Dr. Ryan Sherwood
Brunswick Veterinary Hospital- Contact Us

What are some heart problems that cats can encounter?

So cats frequently run into everything from heart murmurs to hypertrophic cardiomyopathy, throw out some fancy words, to a leaky mitral valve that causes some increased backflow into the lungs. It all varies depending on severity and given diagnosis.

How do heart issues impact the health and well-being of my cat?

Most of the time, what we'll see with cats is it's limiting their ability to be themselves. Run around the house, chase toys. You'll notice that they're being a little bit more lazy even for a cat. You might even notice that they're having to stop doing what they're doing, start coughing, or sometimes even collapse.

What preventative measures do veterinarians recommend to help avoid feline cardiology issues?

Prevention is a little bit challenging because most of our cardiac issues are genetic. They're acquired over time so the biggest thing that we can do is make sure that for any cat under seven they're getting their annual physical exam. For any cats over seven we're starting to do those exams every six months just to make sure that we're catching anything as it's happening because cats tend to hide their cardiac disease incredibly well.

What are some signs and symptoms of cat heart issues and what problems can they cause?

Typically with cat heart issues we will see decreased running around playing and less interest in being active. We will see occasional collapse. We'll see some coughing. Usually, I see that coughing when they're calm, quiet, relaxed. Occasionally, when they get very excited. Oftentimes we will see that it looks almost like an asthma attack when that coughing happens.

Why is it important to avoid self-diagnosing heart problems in your cat?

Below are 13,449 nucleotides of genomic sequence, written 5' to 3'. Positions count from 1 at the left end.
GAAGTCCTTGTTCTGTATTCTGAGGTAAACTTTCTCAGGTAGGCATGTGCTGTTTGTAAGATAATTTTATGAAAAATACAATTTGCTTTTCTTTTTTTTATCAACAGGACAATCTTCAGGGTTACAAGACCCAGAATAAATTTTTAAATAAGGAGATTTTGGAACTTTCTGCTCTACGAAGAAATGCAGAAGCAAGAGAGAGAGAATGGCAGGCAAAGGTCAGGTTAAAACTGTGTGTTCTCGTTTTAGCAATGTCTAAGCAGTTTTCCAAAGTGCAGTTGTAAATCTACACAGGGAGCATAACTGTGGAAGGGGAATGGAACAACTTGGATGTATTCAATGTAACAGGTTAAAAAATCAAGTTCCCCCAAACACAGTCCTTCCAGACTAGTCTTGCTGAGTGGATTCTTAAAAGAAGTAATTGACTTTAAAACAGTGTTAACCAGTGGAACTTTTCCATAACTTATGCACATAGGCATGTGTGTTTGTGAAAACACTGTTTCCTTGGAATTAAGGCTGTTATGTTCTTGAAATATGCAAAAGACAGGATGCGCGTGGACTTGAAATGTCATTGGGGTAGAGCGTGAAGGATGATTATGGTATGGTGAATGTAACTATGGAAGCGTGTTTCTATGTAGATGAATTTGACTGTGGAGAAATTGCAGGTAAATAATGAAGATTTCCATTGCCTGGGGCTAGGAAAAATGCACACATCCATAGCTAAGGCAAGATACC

Self-diagnosis is a challenge in most diseases. In cardiac disease there's a risk of any of these signs being infectious in nature due to neurologic issues. Sometimes just the cat being the cat. Sometimes due to musculoskeletal issues. There are so many reasons why this might happen. I would really recommend seeing a veterinarian if you're noticing any changes. Discussing your concerns about cardiac disease, but generally speaking leave it to the veterinarians.

How will a veterinarian diagnose heart issues in my cat?

In cats, it's a little bit tricky. We still recommend doing X-rays first just to make sure that our lungs are nice and clear. We don't have any increase in the size of our blood vessels that could kind of tip us off. Cat's hearts tend not to change size like we do see in dogs where they tend to get enlarged until very late in heart disease. So typically, a second round of diagnostics, usually an echocardiogram, which is an ultrasound of the heart, to look at where we might be finding that problem particularly if we happen to notice a murmur.

What is a veterinary cardiology workup?

Largely x-ray first off so we will take three views of the chest: front and both sides, and then we will usually recommend an echocardiogram ultrasound of the heart to see where that murmur is coming from. Usually, that's paired with an EKG, an electrocardiogram, which is a graph of the electrical energy of the heart giving us an idea where a problem may lie that's not purely structural. We take all of that together and we come up with your diagnosis.

What are some possible treatments or procedures for a cat with heart issues?

On the referral side of things, if you're seeing a board-certified cardiologist, they may, in fact, place a pacemaker if it's necessary otherwise, typically it's medication to limit the amount of fluid building up in the lungs if we're noticing that that's a diuretic called Lasix or a pro-contractility a drug that helps the heart beat a little bit more firmly called Pimobendin and oftentimes some blood pressure medications if we have noticed that our blood pressure is elevated.

Why is early detection and diagnosis so important for cat heart problems?